Released December 31, 2002, Brides & Bows features a photo gallery of wedding ideas, an introduction by Shields, and seven 5- to 20-minute chapters covering everything from invitations, flowers, and linens to photography, videography, jewelry, and beauty. "I decided to list those specific wedding categories primarily because that is what I thought would be of most interest to the bride in her wedding planning process," says Shields. "I knew that floral, linens, jewelry, and picking the photographer all would offer the level of visual guidance I was seeking, she adds, noting that segments on the cake and gown "didn't make the final cut due mainly to time constraints and conflicts with scheduling."

The seven Texas-based vendors featured in the various chapters include Bergner & Johnson Designs (floral); Zontini Studios (photography); The Linen House (linens); Media Distributors, Inc. (videography); Paperology (invitations); A.A. Benjamin, Ltd. (jewelry); and Image Max Dental Day Spa (beauty). Each chapter gives company representatives a broad showcase to highlight their particular product or service, as well as to educate and advise the viewer in the details of planning that particular aspect of a wedding. (Veteran wedding planner Angela Nix hosts some chapters, while others feature the vendor talking directly into the camera.) Shields says the vendors were given "great leeway in scripting" the focus of their content—a flexibility that ultimately makes some of the chapters more useful than others.

Citing the "overwhelmingly wonderful" response the DVD has received since its release—including being named in a May issue of Entertainment Weekly as the "Engagement Gift of the Week"—Shields already is planning to release a second edition of Brides & Bows in January 2004. (As of early June, 3,000 discs had been produced and nearly 1,000 had sold.) "The next version will have a huge gown segment with various designers displaying their work," says Shields. "After all, that's where all the fun is in wedding planning—in picking out the dress." The 2004 version also will feature a beauty segment focusing on "traditional hair and makeup," rather than the personal pampering options featured in the existing DVD. "I would love to get a big name like professional makeup artist Bobbi Brown to come on with me. A big name in and of itself would help" generate interest in the product, she explains.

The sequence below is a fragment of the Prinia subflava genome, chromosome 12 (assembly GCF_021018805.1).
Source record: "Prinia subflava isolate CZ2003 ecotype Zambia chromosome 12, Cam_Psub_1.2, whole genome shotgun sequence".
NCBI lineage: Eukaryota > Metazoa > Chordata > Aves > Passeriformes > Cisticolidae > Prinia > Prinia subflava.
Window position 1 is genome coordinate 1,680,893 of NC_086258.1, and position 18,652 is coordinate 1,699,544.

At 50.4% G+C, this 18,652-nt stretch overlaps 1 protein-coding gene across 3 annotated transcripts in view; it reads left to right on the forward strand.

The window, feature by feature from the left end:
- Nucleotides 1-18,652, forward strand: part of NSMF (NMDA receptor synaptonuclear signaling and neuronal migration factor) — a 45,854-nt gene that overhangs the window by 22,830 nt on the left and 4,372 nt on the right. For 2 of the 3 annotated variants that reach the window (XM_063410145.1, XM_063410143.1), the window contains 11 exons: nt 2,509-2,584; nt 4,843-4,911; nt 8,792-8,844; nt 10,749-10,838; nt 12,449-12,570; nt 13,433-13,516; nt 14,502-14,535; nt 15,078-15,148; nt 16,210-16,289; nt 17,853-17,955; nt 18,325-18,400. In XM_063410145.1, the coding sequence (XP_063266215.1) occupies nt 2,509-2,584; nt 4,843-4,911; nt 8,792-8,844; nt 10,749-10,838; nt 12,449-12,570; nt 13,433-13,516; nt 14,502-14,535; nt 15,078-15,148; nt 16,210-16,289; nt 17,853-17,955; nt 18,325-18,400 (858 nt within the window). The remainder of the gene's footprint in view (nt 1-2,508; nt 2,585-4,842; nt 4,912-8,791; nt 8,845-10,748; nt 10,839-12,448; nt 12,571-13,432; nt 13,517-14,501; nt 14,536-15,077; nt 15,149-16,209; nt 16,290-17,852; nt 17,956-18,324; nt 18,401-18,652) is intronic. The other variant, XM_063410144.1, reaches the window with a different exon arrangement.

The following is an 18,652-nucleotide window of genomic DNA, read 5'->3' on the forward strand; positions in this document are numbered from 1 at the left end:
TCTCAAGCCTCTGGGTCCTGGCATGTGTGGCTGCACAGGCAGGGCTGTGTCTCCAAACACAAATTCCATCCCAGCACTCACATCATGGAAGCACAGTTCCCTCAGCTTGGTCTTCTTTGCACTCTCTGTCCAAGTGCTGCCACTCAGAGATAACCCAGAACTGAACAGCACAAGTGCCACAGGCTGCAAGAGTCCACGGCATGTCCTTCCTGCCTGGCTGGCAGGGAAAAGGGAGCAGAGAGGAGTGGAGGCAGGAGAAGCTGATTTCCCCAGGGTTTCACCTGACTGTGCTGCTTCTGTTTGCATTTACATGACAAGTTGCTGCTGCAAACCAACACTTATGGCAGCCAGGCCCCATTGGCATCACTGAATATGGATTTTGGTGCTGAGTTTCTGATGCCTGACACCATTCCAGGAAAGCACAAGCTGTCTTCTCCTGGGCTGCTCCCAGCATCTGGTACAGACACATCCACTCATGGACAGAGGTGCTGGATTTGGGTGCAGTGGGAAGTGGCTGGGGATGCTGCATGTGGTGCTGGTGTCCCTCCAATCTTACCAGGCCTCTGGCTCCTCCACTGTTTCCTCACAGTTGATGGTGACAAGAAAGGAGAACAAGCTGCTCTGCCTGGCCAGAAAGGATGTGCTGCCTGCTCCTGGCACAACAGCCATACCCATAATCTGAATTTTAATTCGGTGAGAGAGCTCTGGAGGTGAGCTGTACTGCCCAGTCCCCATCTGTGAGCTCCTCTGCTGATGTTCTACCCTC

Also new to the 2004 edition—to be shot this fall in New York, rather than Houston—will be a party favors segment and the cake segment that didn't make it into the existing version.

Ya Gotta Have Friends
Throughout the three-month, $25,000 production process, Shields worked closely with a handful of people who helped turn her broad concept into a marketable commodity. "Prior to those three months of production, there were eight months of brainstorming and research to come up with something that had not yet been done in the wedding business. First and most important was completing all legal aspects of the process," Shields explains, citing attorney Charles Vethan's efforts to draw up contracts for each of the vendors and to secure copyrights. "Then there was scheduling the shoots with each of the vendors, followed by another week of editing" the video footage for encryption and transfer to DVD.